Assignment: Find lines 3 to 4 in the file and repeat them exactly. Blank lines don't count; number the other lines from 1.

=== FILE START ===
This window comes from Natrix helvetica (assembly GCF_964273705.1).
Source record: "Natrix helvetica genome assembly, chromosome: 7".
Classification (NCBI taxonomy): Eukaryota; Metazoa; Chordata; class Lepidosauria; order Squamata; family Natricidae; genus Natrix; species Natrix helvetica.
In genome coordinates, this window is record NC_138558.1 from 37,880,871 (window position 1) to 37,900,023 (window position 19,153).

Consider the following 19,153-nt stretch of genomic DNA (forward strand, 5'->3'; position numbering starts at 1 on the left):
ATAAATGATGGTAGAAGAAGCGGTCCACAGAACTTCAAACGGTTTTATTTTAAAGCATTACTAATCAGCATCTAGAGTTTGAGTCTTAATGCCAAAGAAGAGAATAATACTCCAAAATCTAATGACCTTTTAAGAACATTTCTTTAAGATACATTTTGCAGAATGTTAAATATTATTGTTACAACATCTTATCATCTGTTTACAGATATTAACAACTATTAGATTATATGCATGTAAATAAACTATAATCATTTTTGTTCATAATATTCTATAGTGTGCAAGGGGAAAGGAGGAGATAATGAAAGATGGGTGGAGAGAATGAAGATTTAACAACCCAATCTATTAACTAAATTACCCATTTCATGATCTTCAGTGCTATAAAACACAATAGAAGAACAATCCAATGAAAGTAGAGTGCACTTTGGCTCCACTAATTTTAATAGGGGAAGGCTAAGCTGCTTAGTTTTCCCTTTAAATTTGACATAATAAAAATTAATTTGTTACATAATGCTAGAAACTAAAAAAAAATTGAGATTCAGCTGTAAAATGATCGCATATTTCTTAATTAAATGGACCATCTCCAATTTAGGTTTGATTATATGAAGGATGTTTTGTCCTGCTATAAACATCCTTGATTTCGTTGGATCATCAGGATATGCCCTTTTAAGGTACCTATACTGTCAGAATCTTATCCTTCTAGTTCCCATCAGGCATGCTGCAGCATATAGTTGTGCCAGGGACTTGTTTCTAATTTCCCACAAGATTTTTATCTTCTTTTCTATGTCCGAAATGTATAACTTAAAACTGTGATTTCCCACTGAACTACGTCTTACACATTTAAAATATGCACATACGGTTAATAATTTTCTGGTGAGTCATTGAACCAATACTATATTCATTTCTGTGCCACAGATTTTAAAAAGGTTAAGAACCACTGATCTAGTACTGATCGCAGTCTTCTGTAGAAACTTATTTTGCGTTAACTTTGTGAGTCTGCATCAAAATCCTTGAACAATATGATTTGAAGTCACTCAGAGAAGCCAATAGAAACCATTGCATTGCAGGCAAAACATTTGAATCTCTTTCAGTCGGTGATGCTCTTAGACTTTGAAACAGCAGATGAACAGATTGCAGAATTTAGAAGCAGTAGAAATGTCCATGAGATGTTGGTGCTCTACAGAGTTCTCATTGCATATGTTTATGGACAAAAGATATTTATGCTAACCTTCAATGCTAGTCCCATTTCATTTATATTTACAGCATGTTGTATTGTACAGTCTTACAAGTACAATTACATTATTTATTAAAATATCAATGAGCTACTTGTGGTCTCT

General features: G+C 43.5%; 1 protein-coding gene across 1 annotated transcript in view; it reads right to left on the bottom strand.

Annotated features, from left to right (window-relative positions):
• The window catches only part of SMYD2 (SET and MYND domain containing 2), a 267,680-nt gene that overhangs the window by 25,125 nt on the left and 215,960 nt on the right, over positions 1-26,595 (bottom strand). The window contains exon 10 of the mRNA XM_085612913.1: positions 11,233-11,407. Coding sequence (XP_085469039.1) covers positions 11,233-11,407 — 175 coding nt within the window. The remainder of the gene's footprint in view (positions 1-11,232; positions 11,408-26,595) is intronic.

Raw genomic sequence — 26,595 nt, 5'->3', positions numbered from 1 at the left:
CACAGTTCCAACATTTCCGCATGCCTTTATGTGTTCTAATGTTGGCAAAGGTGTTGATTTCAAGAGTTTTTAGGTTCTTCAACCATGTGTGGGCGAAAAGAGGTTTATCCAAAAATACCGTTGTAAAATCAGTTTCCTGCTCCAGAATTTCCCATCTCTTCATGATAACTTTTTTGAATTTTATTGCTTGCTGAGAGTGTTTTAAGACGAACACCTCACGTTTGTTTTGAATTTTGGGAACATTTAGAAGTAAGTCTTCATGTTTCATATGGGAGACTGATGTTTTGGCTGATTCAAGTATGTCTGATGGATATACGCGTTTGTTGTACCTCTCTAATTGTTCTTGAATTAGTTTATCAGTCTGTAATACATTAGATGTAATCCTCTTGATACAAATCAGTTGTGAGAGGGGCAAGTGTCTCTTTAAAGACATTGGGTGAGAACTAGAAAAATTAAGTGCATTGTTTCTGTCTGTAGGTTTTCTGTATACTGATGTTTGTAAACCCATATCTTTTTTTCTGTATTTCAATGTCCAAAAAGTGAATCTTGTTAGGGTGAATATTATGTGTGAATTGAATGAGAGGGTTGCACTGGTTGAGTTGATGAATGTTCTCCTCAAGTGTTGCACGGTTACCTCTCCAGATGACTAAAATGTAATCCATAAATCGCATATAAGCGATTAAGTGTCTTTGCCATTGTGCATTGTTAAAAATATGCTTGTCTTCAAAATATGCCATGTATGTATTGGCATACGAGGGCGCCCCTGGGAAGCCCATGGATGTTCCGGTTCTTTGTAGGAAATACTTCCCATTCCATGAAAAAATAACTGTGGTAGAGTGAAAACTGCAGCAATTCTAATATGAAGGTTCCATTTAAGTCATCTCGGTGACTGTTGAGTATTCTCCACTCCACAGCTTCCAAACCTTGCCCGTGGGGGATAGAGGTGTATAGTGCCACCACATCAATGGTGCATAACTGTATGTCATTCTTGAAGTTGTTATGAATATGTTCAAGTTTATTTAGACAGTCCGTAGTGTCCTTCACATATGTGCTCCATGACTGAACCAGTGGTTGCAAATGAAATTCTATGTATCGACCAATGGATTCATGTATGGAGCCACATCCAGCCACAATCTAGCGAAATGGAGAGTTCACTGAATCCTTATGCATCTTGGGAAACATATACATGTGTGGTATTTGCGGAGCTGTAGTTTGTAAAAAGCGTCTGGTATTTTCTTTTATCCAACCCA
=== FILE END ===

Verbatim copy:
Classification (NCBI taxonomy): Eukaryota; Metazoa; Chordata; class Lepidosauria; order Squamata; family Natricidae; genus Natrix; species Natrix helvetica.
In genome coordinates, this window is record NC_138558.1 from 37,880,871 (window position 1) to 37,900,023 (window position 19,153).